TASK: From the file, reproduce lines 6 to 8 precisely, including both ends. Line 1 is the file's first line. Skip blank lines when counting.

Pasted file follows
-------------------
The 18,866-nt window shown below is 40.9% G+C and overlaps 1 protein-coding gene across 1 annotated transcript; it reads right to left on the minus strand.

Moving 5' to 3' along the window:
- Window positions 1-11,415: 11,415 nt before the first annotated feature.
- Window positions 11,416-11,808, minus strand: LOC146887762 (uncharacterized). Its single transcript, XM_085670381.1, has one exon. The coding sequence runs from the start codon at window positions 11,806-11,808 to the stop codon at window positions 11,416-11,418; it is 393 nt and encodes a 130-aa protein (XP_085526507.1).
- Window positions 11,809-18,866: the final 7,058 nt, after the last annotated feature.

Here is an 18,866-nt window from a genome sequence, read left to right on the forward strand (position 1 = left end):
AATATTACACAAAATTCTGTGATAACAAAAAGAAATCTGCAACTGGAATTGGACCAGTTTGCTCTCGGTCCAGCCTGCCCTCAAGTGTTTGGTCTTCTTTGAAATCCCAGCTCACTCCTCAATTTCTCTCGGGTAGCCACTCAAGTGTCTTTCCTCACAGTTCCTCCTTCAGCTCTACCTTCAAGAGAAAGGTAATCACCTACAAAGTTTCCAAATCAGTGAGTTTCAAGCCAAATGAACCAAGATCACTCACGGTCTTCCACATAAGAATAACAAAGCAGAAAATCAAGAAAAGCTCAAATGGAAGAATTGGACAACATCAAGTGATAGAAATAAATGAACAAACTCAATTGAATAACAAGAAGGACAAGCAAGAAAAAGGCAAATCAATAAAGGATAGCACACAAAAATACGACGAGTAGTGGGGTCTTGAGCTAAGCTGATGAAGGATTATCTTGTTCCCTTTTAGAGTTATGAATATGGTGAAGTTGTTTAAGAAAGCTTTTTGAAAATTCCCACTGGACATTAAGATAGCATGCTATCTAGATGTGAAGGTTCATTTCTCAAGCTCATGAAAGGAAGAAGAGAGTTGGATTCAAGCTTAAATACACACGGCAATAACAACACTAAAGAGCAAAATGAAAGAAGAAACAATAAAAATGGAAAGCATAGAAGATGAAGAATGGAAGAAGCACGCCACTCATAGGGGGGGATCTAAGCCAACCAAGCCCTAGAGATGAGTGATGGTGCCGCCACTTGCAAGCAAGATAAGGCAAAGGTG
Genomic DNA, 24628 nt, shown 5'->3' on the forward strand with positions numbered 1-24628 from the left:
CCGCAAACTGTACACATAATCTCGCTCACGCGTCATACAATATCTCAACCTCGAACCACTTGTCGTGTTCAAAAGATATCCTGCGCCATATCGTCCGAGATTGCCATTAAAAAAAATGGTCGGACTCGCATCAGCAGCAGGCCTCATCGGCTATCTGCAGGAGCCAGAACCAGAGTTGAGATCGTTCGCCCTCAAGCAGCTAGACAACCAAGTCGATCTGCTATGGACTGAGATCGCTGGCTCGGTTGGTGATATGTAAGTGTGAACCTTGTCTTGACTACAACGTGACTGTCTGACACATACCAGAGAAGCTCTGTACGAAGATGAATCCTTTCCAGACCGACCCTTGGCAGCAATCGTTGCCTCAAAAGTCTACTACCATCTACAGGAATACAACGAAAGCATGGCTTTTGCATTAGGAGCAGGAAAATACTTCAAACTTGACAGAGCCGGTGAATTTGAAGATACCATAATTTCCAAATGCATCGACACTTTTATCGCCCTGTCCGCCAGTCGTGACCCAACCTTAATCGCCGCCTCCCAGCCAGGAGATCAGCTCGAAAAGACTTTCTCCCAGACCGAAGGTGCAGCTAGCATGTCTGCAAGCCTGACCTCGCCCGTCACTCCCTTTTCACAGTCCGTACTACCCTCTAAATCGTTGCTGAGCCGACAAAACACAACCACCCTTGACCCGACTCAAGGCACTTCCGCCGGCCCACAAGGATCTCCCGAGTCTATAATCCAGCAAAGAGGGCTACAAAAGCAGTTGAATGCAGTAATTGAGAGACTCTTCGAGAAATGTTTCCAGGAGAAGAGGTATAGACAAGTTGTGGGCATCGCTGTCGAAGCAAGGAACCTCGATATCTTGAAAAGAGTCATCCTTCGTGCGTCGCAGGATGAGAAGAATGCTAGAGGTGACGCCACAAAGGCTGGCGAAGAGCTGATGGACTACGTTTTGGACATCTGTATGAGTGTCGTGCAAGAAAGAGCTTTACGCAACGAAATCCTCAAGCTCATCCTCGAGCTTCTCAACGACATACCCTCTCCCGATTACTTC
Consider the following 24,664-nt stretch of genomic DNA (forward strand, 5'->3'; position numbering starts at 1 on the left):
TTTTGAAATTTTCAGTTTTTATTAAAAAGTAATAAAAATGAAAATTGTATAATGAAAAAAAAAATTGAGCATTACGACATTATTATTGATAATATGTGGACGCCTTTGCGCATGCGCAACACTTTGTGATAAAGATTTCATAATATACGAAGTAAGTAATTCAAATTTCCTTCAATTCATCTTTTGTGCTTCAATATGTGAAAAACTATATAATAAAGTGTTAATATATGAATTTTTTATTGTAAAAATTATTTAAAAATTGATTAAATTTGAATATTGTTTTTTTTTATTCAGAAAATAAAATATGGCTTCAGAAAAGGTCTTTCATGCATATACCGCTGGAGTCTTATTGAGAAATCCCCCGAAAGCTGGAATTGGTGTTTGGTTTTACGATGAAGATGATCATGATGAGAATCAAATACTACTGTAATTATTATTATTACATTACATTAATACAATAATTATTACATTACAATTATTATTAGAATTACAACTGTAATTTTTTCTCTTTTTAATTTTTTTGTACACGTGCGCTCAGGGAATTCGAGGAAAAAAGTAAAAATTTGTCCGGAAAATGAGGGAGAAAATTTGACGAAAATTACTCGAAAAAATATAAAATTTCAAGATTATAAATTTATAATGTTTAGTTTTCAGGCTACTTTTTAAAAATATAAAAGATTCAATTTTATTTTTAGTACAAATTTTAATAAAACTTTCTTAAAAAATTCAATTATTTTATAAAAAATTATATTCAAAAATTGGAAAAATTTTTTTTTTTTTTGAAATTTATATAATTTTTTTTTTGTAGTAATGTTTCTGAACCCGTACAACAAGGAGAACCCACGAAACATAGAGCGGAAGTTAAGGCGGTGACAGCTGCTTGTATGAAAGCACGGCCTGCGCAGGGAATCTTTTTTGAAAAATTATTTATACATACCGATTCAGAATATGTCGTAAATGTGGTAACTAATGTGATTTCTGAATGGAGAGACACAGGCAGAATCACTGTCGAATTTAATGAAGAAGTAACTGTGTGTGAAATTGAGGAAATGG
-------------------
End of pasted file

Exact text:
Here is an 18,866-nt window from a genome sequence, read left to right on the forward strand (position 1 = left end):
AATATTACACAAAATTCTGTGATAACAAAAAGAAATCTGCAACTGGAATTGGACCAGTTTGCTCTCGGTCCAGCCTGCCCTCAAGTGTTTGGTCTTCTTTGAAATCCCAGCTCACTCCTCAATTTCTCTCGGGTAGCCACTCAAGTGTCTTTCCTCACAGTTCCTCCTTCAGCTCTACCTTCAAGAGAAAGGTAATCACCTACAAAGTTTCCAAATCAGTGAGTTTCAAGCCAAATGAACCAAGATCACTCACGGTCTTCCACATAAGAATAACAAAGCAGAAAATCAAGAAAAGCTCAAATGGAAGAATTGGACAACATCAAGTGATAGAAATAAATGAACAAACTCAATTGAATAACAAGAAGGACAAGCAAGAAAAAGGCAAATCAATAAAGGATAGCACACAAAAATACGACGAGTAGTGGGGTCTTGAGCTAAGCTGATGAAGGATTATCTTGTTCCCTTTTAGAGTTATGAATATGGTGAAGTTGTTTAAGAAAGCTTTTTGAAAATTCCCACTGGACATTAAGATAGCATGCTATCTAGATGTGAAGGTTCATTTCTCAAGCTCATGAAAGGAAGAAGAGAGTTGGATTCAAGCTTAAATACACACGGCAATAACAACACTAAAGAGCAAAATGAAAGAAGAAACAATAAAAATGGAAAGCATAGAAGATGAAGAATGGAAGAAGCACGCCACTCATAGGGGGGGATCTAAGCCAACCAAGCCCTAGAGATGAGTGATGGTGCCGCCACTTGCAAGCAAGATAAGGCAAAGGTG
Genomic DNA, 24628 nt, shown 5'->3' on the forward strand with positions numbered 1-24628 from the left: